The 2011 landmark Supreme Court case Dukes v. Wal-Mart Stores, Inc., which denied class certification to 1.5 million former and current female Wal-Mart employees alleging sex discrimination, was widely interpreted as a decision that would doom many employment discrimination class claims. In its wake, the plaintiffs bar has sought new class action strategies.
A recent 7th Circuit decision illustrates one such successful strategy: On Feb. 24, a three-judge panel reversed a district court’s decision in McReynolds v. Merrill Lynch, Pierce Fenner & Smith that had denied class certification in a race discrimination case.
“After Dukes, many experts said the Title VII class action was dead or, at the very least, on its last legs,” says McGuireWoods Counsel Andrew Trask. “If so, no one told the plaintiffs counsel prosecuting McReynolds.”
Nashville financial adviser George McReynolds filed a class action on behalf of 700 black Merrill Lynch brokers. The plaintiffs alleged that certain company practices had a disparate impact on class members, resulting in lower pay and fewer promotions, and therefore violated Title VII.
They cited two companywide policies as creating the disparate impact. One permitted brokers in each branch office to decide for themselves whether to work individually or in teams, and to choose the brokers with whom they worked. The plaintiffs alleged that white brokers tended to form all-white teams. The second rule established criteria for transferring customer accounts when a broker left the company. Brokers were rewarded with new accounts based on past success—in effect creating a viscious circle that allowed the most successful brokers to become even more successful.
The court drew a distinction between this situation and Dukes, in which the high court found that Wal-Mart delegated pay and promotion decisions to local managers, so discrimination was not the result of a companywide policy. In McReynolds, the 7th Circuit reasoned that the policies in question “are practices of Merrill Lynch, rather than practices that local managers can choose or not at their whim.”
While stating “the fact that black brokers have on average lower earnings than white brokers may have different causes altogether,” the court held that limited class certification was warranted to decide a common issue of whether company policies permitted individuals to exercise discretion in a way that created disparate impact.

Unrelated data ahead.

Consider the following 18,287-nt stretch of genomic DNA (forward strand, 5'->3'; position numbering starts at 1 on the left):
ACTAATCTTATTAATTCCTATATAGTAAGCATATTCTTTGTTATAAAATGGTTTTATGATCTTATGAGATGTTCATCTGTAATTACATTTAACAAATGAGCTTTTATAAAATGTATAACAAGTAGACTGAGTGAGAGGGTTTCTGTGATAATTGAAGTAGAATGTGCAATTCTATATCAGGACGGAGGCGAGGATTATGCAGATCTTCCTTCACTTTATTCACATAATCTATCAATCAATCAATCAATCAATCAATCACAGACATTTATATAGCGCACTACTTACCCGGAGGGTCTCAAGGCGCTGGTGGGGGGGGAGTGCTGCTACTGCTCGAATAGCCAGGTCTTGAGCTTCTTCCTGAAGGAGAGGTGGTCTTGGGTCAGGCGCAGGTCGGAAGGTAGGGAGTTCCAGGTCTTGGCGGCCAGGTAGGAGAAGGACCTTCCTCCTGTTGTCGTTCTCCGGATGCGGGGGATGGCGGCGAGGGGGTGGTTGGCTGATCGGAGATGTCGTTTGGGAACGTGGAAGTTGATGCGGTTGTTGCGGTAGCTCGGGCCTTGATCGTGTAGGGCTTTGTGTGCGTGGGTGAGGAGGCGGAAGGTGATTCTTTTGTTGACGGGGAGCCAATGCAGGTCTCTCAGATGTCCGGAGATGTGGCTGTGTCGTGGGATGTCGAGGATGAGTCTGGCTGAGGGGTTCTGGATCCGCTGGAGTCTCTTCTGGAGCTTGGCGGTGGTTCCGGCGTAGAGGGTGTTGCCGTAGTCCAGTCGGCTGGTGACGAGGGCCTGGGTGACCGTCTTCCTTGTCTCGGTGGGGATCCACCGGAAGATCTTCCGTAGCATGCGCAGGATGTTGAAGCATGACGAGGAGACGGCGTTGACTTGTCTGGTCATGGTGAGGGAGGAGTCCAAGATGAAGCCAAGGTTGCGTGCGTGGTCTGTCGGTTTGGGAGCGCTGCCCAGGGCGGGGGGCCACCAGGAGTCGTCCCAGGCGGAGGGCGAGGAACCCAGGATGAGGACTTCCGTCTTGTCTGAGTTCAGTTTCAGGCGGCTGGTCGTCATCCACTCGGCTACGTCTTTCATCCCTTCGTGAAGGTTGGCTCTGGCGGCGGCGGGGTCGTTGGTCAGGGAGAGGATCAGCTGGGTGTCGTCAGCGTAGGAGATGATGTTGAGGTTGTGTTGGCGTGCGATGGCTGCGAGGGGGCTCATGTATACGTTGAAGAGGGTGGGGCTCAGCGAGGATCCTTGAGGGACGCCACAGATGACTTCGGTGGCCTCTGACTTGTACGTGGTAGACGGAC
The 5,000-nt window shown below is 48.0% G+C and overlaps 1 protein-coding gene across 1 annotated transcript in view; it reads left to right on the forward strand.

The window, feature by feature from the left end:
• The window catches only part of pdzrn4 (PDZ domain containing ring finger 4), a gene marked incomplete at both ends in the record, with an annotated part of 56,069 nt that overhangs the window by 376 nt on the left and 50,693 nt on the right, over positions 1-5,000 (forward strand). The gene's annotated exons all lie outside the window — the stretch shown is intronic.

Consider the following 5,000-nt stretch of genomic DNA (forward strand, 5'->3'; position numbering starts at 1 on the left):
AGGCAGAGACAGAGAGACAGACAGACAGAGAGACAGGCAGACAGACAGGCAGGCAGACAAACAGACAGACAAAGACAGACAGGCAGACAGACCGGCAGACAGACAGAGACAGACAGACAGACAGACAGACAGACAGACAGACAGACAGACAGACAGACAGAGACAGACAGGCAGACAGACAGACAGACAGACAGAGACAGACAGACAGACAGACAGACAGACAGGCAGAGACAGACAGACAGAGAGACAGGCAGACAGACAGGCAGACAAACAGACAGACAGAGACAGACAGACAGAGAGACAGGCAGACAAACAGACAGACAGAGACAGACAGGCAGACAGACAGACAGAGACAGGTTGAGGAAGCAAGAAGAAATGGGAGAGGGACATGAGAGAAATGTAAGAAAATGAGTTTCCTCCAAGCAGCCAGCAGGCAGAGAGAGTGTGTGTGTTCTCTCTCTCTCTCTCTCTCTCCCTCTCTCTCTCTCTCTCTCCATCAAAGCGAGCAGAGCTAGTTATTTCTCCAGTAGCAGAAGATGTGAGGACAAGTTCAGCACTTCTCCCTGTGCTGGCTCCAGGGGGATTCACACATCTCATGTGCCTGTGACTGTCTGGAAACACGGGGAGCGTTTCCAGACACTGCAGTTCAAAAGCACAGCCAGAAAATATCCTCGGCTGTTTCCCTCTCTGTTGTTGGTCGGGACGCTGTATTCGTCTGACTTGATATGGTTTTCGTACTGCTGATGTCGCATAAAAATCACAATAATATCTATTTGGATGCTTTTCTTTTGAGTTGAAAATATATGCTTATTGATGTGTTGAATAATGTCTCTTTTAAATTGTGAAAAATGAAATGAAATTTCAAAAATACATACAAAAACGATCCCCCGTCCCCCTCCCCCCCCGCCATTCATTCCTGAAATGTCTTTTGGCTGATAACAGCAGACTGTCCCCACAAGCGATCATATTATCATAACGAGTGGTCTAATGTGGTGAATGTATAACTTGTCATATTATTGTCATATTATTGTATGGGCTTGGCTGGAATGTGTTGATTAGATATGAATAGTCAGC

The court granted class certification limited to the injunctive relief the plaintiffs requested. Injunctive relief could include ordering the employer to stop a discriminatory policy and reinstating or promoting certain employees. As a result, if a jury finds there was disparate impact, hundreds of separate trials could still be necessary to determine other equitable relief, including back pay.
Plaintiffs in McReynolds and other class action cases can still expect to face obstacles. “The result of McReynolds is that plaintiffs get a shot at trying to prove a case,” says Allan King, a Littler Mendelson shareholder. “But it is a very difficult case to prove correctly. It doesn’t follow that in the absence of the company policy, there would be strict proportionality of [black and white] members on teams or that brokers would have been paired randomly. What system would take its place and serve as a relevant benchmark?”
Still, experts say the impact of McReynolds may be far-reaching a s a model for plaintiff lawyers seeking class certification.
“McReynolds is a wake-up call,” says Seyfarth Shaw Partner Gerald Maatman. “It shows that post-Dukes, there are still cases in which plaintiffs can successfully attack company policies.”
As a result of the 7th Circuit’s decision, employers can expect to see more plaintiffs attempting to repackage claims that attack companywide policies allowing managers to exercise discretion in an allegedly discriminatory manner.
“If plaintiffs can isolate a policy that arguably is illegal and involves only a measure of managerial discretion, they now may be able to certify a class,” says Maatman.
In addition, the decision may signal the rise of the “issue class action,” in which plaintiffs attempt to litigate class claims piecemeal—first seeking classwide determination of common questions, followed by individual lawsuits seeking damages, King says (see “Cases at Issue”).
Although Dukes could support the notion that giving wide managerial discretion to individual supervisors instead of establishing companywide policies reduces exposure to class action suits, “McReynolds demonstrates that merely decentralizing employment decisions may not insulate an employer from class litigation if the employer implements topdown control over the particulars of how that discretion is exercised,” King says.
And even if decentralized decisionmaking may lower class action risk, running a business efficiently through companywide policy-making should take precedence over defensive litigationavoidance strategies, experts say.
However, monitoring the effects of companywide policies is crucial, particularly regarding potential disparate impact on protected classes.
“If employers know a company policy may adversely impact the pay, promotional or other opportunities of protected minority groups, they ought to consider mentoring, career coaching and other career-enhancement programs to make sure promotions or bonuses are based on performance,” Maatman says.